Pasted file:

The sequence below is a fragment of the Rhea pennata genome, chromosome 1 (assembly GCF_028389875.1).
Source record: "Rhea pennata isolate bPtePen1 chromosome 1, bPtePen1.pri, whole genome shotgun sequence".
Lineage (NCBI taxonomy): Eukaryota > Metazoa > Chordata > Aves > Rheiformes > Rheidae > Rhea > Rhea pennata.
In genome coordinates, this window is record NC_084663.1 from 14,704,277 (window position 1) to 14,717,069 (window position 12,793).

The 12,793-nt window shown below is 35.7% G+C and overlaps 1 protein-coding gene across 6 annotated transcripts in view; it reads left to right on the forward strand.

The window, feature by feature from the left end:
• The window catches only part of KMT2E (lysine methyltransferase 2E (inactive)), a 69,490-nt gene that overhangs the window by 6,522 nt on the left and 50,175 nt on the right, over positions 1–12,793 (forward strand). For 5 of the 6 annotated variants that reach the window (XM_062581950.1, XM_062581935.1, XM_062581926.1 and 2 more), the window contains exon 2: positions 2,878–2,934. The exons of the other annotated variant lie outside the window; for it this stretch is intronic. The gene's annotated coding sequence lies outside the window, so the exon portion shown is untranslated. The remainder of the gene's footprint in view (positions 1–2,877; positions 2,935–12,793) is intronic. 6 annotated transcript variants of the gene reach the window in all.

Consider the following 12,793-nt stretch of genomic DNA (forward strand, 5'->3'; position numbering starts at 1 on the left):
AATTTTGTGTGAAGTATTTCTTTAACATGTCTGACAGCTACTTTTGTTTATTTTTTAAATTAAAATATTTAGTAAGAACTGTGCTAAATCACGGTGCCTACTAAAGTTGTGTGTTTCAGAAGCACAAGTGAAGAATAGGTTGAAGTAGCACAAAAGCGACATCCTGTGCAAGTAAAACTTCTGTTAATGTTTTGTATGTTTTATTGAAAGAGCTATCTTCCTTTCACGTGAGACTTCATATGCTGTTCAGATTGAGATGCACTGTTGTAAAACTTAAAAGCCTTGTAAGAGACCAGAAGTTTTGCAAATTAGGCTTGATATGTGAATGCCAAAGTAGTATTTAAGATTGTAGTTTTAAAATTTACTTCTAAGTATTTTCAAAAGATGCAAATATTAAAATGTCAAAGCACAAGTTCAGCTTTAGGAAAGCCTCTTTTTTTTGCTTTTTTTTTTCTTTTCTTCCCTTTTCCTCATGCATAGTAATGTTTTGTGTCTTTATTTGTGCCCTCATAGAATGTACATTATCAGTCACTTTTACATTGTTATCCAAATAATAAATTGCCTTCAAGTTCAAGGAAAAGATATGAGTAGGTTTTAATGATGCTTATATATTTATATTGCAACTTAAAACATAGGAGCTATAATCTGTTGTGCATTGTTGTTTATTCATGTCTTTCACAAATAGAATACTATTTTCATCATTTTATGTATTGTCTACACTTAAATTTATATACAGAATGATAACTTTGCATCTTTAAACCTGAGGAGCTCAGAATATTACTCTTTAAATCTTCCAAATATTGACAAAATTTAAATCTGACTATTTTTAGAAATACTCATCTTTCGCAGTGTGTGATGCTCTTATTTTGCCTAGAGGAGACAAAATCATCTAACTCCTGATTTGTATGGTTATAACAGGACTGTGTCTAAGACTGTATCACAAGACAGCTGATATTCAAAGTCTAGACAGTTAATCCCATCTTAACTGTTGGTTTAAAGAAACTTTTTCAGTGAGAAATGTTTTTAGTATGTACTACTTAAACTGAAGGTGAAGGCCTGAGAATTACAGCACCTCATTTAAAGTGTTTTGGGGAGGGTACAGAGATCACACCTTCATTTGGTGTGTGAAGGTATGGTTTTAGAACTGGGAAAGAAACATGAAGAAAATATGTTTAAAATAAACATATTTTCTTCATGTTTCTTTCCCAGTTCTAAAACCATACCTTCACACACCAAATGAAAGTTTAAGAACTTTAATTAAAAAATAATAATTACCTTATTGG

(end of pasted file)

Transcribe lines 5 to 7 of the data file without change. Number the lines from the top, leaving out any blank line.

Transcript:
The 12,793-nt window shown below is 35.7% G+C and overlaps 1 protein-coding gene across 6 annotated transcripts in view; it reads left to right on the forward strand.

The window, feature by feature from the left end:
• The window catches only part of KMT2E (lysine methyltransferase 2E (inactive)), a 69,490-nt gene that overhangs the window by 6,522 nt on the left and 50,175 nt on the right, over positions 1–12,793 (forward strand). For 5 of the 6 annotated variants that reach the window (XM_062581950.1, XM_062581935.1, XM_062581926.1 and 2 more), the window contains exon 2: positions 2,878–2,934. The exons of the other annotated variant lie outside the window; for it this stretch is intronic. The gene's annotated coding sequence lies outside the window, so the exon portion shown is untranslated. The remainder of the gene's footprint in view (positions 1–2,877; positions 2,935–12,793) is intronic. 6 annotated transcript variants of the gene reach the window in all.